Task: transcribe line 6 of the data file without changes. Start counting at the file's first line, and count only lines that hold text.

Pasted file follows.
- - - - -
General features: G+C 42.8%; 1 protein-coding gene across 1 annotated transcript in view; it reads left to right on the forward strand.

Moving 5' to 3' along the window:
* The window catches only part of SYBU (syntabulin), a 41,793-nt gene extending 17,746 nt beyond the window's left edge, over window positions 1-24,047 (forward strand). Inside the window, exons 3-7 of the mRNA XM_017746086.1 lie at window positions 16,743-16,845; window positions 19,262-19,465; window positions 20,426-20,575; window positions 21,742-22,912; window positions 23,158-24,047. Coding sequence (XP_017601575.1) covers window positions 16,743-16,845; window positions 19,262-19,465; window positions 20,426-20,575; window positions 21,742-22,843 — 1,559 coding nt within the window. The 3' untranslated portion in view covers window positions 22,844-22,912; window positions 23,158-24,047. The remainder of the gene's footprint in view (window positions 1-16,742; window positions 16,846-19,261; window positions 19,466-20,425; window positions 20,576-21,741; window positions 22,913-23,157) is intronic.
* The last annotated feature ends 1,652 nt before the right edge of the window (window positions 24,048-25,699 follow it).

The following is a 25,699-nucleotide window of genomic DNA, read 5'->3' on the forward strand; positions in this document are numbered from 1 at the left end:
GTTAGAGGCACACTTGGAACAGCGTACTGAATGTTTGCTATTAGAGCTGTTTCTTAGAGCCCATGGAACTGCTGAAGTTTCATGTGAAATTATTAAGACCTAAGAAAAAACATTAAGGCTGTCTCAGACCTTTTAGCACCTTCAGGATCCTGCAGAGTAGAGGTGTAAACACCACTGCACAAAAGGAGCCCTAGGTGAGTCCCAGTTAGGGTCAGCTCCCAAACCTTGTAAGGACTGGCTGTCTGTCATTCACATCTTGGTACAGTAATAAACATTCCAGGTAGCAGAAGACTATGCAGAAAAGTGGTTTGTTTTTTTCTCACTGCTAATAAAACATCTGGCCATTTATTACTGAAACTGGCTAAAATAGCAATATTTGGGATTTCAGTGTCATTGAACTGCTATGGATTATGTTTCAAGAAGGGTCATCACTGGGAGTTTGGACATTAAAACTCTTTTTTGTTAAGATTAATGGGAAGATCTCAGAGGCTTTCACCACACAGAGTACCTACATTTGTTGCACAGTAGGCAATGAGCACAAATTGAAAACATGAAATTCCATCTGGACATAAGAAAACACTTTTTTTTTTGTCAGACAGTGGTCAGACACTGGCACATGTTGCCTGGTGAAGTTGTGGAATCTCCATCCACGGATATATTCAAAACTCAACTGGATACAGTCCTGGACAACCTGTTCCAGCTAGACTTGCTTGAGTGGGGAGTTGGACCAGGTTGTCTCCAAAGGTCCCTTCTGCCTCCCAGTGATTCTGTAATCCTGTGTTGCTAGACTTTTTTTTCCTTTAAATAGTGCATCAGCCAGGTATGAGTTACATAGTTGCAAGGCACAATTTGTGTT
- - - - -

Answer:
GTTAGAGGCACACTTGGAACAGCGTACTGAATGTTTGCTATTAGAGCTGTTTCTTAGAGCCCATGGAACTGCTGAAGTTTCATGTGAAATTATTAAGACCTAAGAAAAAACATTAAGGCTGTCTCAGACCTTTTAGCACCTTCAGGATCCTGCAGAGTAGAGGTGTAAACACCACTGCACAAAAGGAGCCCTAGGTGAGTCCCAGTTAGGGTCAGCTCCCAAACCTTGTAAGGACTGGCTGTCTGTCATTCACATCTTGGTACAGTAATAAACATTCCAGGTAGCAGAAGACTATGCAGAAAAGTGGTTTGTTTTTTTCTCACTGCTAATAAAACATCTGGCCATTTATTACTGAAACTGGCTAAAATAGCAATATTTGGGATTTCAGTGTCATTGAACTGCTATGGATTATGTTTCAAGAAGGGTCATCACTGGGAGTTTGGACATTAAAACTCTTTTTTGTTAAGATTAATGGGAAGATCTCAGAGGCTTTCACCACACAGAGTACCTACATTTGTTGCACAGTAGGCAATGAGCACAAATTGAAAACATGAAATTCCATCTGGACATAAGAAAACACTTTTTTTTTTGTCAGACAGTGGTCAGACACTGGCACATGTTGCCTGGTGAAGTTGTGGAATCTCCATCCACGGATATATTCAAAACTCAACTGGATACAGTCCTGGACAACCTGTTCCAGCTAGACTTGCTTGAGTGGGGAGTTGGACCAGGTTGTCTCCAAAGGTCCCTTCTGCCTCCCAGTGATTCTGTAATCCTGTGTTGCTAGACTTTTTTTTCCTTTAAATAGTGCATCAGCCAGGTATGAGTTACATAGTTGCAAGGCACAATTTGTGTT